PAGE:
Royal Tern Over
Royals Terns make amazing dive bombs for their prey which are usually small baitfish running close to the surface and sometimes if you are lucky you get to see them “Tern Over” in mid air. This tern is really shaking off the water it soaked up after a dive for prey but it also does make it difficult to tell which way is up!
This was taken on a cloudy morning, man I wish it had been “Sunnyside up”.
~I’m out of town but will be back soon, please feel free to share this post with your friends and family!
Snowy Egret in early morning light – Nikon D70, handheld, f5.6, 1/640, ISO 200, Nikkor 70-300mm VR at 240mm, natural light, not baited
This Snowy Egret was photographed as it stood in the shallow water of the Gulf of Mexico at Fort De Soto County Park’s north beach one early August morning in 2007. I had the north tip of the beach to myself as the sunbathers, beach walkers and other photographers hadn’t arrived. It was very peaceful to sit low on the sand and photographed this Snowy Egret with the sounds of the waves gently lapping at the shore and the calls of gulls, skimmers and other birds overhead.
The Nikon D70 I photographed this Snowy Egret with is ancient compared to newer cameras and it is now the backup to my two backup D200′s that I carry with me on long trips.
More Snowy Egret images
Whimbrel on a floating mat of seaweed
Among the shorebirds I enjoyed seeing and photographing while I lived in Florida were Whimbrels, I could see flocks of 25 or more during the winter along the coast. There had been rough waves the day before I photographed this Whimbrel which pushed floating mats of seaweed up close to the shore of the Gulf of Mexico, the Whimbrels were feeding on small crabs that were in the seaweed.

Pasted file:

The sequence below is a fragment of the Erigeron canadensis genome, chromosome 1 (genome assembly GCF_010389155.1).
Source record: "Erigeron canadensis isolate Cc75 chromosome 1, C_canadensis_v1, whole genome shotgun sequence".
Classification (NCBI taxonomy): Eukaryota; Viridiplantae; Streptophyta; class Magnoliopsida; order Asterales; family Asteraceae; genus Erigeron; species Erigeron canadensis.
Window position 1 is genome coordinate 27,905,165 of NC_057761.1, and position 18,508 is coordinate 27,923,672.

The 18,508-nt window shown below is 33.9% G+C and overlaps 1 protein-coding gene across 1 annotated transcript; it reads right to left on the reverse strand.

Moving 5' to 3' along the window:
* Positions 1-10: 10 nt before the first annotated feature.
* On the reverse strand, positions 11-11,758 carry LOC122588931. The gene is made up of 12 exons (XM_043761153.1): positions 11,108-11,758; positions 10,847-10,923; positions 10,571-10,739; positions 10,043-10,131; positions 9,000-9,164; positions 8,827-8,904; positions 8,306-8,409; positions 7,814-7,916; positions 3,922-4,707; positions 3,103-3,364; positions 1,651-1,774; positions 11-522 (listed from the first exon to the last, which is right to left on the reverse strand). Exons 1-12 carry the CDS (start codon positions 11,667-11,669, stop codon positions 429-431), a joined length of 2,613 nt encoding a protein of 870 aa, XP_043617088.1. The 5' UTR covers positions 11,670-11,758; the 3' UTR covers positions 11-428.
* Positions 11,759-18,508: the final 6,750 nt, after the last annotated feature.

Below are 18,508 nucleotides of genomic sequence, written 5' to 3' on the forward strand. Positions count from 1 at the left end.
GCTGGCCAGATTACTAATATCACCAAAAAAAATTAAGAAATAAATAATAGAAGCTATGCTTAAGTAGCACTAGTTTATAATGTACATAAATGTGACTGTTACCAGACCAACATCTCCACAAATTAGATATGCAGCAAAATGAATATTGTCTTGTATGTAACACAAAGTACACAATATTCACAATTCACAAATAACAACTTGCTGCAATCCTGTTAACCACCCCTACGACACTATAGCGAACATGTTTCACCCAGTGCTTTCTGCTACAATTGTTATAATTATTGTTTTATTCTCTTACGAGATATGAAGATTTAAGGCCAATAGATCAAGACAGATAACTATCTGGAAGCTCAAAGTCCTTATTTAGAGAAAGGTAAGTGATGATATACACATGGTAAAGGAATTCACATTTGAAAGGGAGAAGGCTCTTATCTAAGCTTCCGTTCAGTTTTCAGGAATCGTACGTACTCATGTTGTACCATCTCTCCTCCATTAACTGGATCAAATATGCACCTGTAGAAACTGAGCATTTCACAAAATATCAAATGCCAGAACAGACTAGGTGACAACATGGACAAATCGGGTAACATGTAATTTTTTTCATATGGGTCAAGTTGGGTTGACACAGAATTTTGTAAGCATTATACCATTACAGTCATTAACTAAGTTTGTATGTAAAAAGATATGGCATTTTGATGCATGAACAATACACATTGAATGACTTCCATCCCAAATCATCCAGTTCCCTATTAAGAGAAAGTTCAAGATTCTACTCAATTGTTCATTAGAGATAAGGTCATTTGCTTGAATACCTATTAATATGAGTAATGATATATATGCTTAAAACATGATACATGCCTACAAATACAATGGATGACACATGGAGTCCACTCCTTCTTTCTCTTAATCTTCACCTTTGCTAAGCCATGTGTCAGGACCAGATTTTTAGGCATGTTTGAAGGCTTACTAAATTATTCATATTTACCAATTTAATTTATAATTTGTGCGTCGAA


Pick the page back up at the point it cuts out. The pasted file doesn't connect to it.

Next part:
I know that Whimbrels do show up here in Utah during their migration north but I have yet to be able to get close enough to photograph them. Whimbrels breed in northern Arctic regions and can live up to 1 years. They are similar in appearance to Long-billed Curlews that I often photograph here and in Montana but bill length helps with ID. The curve of their bills matches the curve of the burrows of Fiddler Crabs, their favorite prey item.
*I am going to be away from my computer a lot until Friday, please feel free to share this post with your friends and family.
Ruddy Turnstone with a Calico shell
Five years ago today I was laying in the warm wet sands of Fort De Soto County Park’s north beach as the salty water from the Gulf of Mexico soaked my skin while photographing a Ruddy Turnstone doing what they do best, turning things. The Ruddy Turnstone was turning this Calico Shell over to get at the bits of the creature that was still inside the shell. I was able to get a nice series of about 10 images before some beach walkers walked directly between the turnstone and me. Surely they had to wonder why a woman would be laying in the sand with a camera shoved against her face? I guess not because they continued on their way and the turnstone went the other.
Nonbreeding Laughing Gull with a Calico Shell
As soon as the beach walkers and the turnstone left this Laughing Gull walked over and took the rest of the meat from inside the shell though unlike the Ruddy Turnstone it did not turn it over once.
American Oystercatcher with prey – Nikon D200, handheld, f6.3, 1/1600, ISO 250, Nikkor 80-400mm VR at 400mm, natural light
American Oystercatchers were among my favorite shorebirds to photograph at Fort De Soto County Park’s north beach when I lived in Florida. Their bright orange bills, pink legs, black & white plumage and bright yellow eyes rimmed in red always fascinated me plus their behavior and distinctive call often amused me. I photographed this adult Oystercatcher as it hunted for prey in the shallow water of a tidal lagoon and was pleased to get this image with a tiny mollusk in its bill.
I’ve been fairly busy recently, I hope to get caught up on thanking you all for the kind comments that you have left on my posts this past week.
More American Oystercatcher images